The blaze that swept through a Bangladesh garment factory in November of last year killed at least 112 people, injured approximately 200 others, and sent workers jumping out of the multistory building. In the charred ruins of the Tazreen factory, the remains of clothing bound for Wal-Mart (NYSE:WMT) and Sears (NASDAQ:SHLD) was discovered.
After fires swept through two factories that sewed ready-made garments in three days, thousands took to the streets to protest violations such as locked doors and lack of fire escapes. These protests put a spotlight on the poor working conditions in the world’s second largest garment-exporting country and increased pressure on Western retailers like Wal-Mart to help improve conditions and take more direct responsibility for their suppliers.
But both Wal-Mart and Sears have declined to join other companies in voluntarily compensating victims of the fire, reported Bloomberg. They also did not respond to an invitation to attend a meeting scheduled for April 15 in Geneva, where companies whose clothing was manufactured at the Tazreen Design Ltd. factory will gather to discuss the compensation payments.
The two companies have said that suppliers used the Tazreen factory without their permission and were subsequently fired. While the suppliers were not supposed to contract with the facility, as its owners had previously violated working condition standards, neither company employs the workers in Bangladesh directly, and therefore, they are not legally obligated to compensate them…
As labor-rights activists told the publication, more than 700 workers have died at Bangladeshi factories since 2005.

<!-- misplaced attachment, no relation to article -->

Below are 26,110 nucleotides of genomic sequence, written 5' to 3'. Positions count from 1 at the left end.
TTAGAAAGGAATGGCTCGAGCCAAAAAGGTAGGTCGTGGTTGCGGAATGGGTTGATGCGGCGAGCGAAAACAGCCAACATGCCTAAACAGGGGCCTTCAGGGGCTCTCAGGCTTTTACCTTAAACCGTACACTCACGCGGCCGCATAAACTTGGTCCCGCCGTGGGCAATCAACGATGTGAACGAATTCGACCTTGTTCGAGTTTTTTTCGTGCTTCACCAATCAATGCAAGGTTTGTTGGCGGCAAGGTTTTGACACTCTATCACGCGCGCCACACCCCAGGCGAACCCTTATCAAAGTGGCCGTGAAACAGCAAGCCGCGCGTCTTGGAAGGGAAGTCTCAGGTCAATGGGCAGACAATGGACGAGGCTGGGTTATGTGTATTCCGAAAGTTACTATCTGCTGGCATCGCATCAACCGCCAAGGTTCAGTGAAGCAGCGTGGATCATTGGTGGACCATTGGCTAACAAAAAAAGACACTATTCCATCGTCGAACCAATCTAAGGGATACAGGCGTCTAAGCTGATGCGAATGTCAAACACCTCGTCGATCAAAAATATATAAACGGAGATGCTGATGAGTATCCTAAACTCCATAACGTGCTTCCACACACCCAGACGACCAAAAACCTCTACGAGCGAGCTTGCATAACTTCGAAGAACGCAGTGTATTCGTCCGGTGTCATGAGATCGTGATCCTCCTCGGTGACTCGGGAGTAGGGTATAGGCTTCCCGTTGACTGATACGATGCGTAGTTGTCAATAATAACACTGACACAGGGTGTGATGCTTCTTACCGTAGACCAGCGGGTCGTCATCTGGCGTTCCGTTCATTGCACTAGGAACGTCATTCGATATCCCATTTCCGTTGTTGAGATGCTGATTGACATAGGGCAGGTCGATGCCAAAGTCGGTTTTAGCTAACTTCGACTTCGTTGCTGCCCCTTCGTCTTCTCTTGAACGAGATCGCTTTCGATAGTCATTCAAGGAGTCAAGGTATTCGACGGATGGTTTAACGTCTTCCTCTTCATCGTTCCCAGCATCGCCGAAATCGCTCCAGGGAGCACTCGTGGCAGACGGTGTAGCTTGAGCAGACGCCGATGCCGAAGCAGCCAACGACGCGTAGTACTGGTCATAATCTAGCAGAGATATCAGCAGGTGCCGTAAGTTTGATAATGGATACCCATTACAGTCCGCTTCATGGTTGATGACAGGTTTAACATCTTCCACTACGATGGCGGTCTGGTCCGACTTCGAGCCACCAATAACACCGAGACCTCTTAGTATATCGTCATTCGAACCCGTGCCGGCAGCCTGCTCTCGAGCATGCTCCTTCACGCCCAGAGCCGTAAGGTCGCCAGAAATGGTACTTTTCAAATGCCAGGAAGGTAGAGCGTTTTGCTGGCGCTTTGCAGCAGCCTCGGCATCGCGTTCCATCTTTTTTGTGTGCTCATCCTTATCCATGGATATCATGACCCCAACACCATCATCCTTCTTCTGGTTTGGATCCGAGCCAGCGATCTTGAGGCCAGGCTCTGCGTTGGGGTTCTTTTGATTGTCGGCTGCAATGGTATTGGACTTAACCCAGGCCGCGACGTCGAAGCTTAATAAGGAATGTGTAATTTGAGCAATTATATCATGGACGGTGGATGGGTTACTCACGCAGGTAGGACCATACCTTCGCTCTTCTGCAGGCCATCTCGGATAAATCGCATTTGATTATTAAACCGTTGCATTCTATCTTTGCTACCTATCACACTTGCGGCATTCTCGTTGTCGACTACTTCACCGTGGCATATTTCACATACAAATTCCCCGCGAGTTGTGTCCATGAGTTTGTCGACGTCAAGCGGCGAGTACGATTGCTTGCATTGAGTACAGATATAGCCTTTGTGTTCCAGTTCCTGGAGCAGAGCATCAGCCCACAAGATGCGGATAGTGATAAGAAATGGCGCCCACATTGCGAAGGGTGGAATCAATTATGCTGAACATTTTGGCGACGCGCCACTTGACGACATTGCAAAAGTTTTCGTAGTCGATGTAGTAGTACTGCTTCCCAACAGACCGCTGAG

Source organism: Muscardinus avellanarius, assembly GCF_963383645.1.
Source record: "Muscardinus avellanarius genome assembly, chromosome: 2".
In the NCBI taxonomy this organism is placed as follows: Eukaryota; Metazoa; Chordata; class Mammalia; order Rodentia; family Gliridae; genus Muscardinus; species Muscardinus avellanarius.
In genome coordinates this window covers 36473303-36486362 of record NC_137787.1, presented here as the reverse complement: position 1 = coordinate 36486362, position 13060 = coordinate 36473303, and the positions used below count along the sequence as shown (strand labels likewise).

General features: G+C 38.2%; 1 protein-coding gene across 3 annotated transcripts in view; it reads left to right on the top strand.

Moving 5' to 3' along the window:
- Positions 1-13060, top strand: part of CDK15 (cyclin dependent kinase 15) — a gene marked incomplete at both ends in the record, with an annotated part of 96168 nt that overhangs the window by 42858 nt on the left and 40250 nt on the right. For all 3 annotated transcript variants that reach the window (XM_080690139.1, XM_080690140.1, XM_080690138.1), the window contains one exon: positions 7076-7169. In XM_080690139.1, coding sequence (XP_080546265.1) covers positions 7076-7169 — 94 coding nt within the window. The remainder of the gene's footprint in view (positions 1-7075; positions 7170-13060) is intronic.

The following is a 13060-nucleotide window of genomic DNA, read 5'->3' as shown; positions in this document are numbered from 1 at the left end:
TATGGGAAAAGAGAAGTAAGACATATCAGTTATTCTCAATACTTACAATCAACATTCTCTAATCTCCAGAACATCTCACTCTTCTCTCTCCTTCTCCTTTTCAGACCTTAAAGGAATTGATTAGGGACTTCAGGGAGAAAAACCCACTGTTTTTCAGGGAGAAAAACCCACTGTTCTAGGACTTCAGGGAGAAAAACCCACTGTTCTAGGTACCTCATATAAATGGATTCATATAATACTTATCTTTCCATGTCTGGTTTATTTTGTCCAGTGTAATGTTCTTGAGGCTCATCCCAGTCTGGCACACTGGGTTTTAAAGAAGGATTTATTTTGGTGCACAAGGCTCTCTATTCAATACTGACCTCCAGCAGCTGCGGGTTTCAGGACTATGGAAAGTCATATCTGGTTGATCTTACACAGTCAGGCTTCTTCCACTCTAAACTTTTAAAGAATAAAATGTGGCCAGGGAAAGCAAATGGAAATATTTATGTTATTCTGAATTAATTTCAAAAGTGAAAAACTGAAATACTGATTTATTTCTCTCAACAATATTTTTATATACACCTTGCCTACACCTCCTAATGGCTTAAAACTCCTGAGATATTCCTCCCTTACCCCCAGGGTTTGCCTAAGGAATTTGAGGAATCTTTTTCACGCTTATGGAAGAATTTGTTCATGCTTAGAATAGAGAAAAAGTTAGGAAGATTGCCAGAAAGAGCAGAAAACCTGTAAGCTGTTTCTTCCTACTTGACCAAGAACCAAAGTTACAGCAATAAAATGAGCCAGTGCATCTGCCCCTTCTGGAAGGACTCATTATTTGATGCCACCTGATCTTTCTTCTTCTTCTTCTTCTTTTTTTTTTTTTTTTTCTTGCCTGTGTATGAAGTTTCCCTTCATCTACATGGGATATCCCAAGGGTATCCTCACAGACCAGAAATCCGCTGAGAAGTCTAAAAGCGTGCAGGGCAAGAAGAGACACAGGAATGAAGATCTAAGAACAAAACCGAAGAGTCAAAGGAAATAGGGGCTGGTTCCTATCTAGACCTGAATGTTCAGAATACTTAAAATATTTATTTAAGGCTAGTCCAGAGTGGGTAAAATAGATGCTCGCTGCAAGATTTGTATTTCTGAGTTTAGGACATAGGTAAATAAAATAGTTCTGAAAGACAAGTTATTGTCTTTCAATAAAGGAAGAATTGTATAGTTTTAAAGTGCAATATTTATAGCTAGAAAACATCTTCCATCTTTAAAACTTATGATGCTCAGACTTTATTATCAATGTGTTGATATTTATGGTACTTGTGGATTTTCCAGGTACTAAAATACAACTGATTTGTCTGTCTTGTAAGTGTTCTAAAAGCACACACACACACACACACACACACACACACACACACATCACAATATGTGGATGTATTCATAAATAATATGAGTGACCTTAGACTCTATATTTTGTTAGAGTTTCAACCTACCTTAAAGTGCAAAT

Scott Nova, executive director of the Worker Rights Consortium, a Washington-based international labor-monitoring group, told Bloomberg that the compensation payments would go the families of the workers who died in last year’s fire and those that were injured.
However, in a statement emailed to the publication, Sears spokesman Howard Riefs wrote that the company has no plans to attend the meeting in Geneva. “As part of our ongoing efforts, we are continuing to actively train our suppliers on factory and fire safety as part of our Global Compliance Program,” he added. Wal-Mart spokesman Kevin Gardner declined to answer Bloomberg’s questions about plans for the meeting or victim compensation.
“At Walmart, our goal is to positively impact global supply chain practices by raising our own standards and by partnering with other stakeholders to improve the standards for workers across the industry,” Gardner wrote in an e-mailed statement. “Walmart has been advocating for improved fire safety with the Bangladeshi government, with industry groups and with suppliers. We have been actively developing and implementing proactive programs to raise fire safety awareness and increase fire prevention.”
On April 9, Wal-Mart announced it would donate $1.6 million to the Institute of Sustainable Communities in order to established the Environment, Health and Safety Academy in Bangladesh, which will offer safety training to Bangladesh apparel manufacturers, according to a Wal-Mart press release.
Following the fire, on April 12, Tazreen survivor Sumi Abedin and Akter delivered a petition Wal-Mart headquarters in Bentonville, Arkansas asking the company to attend the Geneva meeting and improve worker safety. Akter, also a survivor of a 1990 factory fire, has made other efforts to improve conditions, pushing for Wal-Mart to publish its factory audit reports at the retailer’s 2011 annual shareholder meeting.
So far, their petition has received more than 112,000 signatures worldwide, as watchdog group Corporate Action Network told the publication. In particular, the workers-rights advocates are asking companies to sign a contractually enforceable memorandum that will require them to pay Bangladesh factories enough to cover the costs of safety improvements. According to Bloomberg, PVH Corp (NYSE:PVH) — the parent company of the Tommy Hilfiger brand — and the German retailer Tchibo have signed the agreement, but it cannot take effect until four major retailers sign.
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